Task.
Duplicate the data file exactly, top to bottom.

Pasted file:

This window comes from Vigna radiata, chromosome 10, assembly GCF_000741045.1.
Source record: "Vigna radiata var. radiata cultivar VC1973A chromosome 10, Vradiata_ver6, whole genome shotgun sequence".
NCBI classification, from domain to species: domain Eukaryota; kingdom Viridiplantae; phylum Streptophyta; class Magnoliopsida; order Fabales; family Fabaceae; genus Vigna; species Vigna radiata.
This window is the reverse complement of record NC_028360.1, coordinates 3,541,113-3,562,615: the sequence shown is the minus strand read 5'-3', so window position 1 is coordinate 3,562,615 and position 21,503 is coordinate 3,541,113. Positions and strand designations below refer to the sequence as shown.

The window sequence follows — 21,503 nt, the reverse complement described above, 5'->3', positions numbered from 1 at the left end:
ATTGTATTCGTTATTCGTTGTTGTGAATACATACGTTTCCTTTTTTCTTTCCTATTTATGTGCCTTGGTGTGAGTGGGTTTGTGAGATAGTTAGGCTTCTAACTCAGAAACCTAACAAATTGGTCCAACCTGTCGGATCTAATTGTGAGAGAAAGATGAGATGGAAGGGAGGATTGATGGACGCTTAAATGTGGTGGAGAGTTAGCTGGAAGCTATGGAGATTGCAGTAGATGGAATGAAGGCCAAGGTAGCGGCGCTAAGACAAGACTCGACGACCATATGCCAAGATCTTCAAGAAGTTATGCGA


This window comes from Vigna radiata, chromosome 10, assembly GCF_000741045.1.
Source record: "Vigna radiata var. radiata cultivar VC1973A chromosome 10, Vradiata_ver6, whole genome shotgun sequence".
NCBI classification, from domain to species: domain Eukaryota; kingdom Viridiplantae; phylum Streptophyta; class Magnoliopsida; order Fabales; family Fabaceae; genus Vigna; species Vigna radiata.
This window is the reverse complement of record NC_028360.1, coordinates 3,541,113-3,562,615: the sequence shown is the minus strand read 5'-3', so window position 1 is coordinate 3,562,615 and position 21,503 is coordinate 3,541,113. Positions and strand designations below refer to the sequence as shown.

The window sequence follows — 21,503 nt, the reverse complement described above, 5'->3', positions numbered from 1 at the left end:
ATTGTATTCGTTATTCGTTGTTGTGAATACATACGTTTCCTTTTTTCTTTCCTATTTATGTGCCTTGGTGTGAGTGGGTTTGTGAGATAGTTAGGCTTCTAACTCAGAAACCTAACAAATTGGTCCAACCTGTCGGATCTAATTGTGAGAGAAAGATGAGATGGAAGGGAGGATTGATGGACGCTTAAATGTGGTGGAGAGTTAGCTGGAAGCTATGGAGATTGCAGTAGATGGAATGAAGGCCAAGGTAGCGGCGCTAAGACAAGACTCGACGACCATATGCCAAGATCTTCAAGAAGTTATGCGA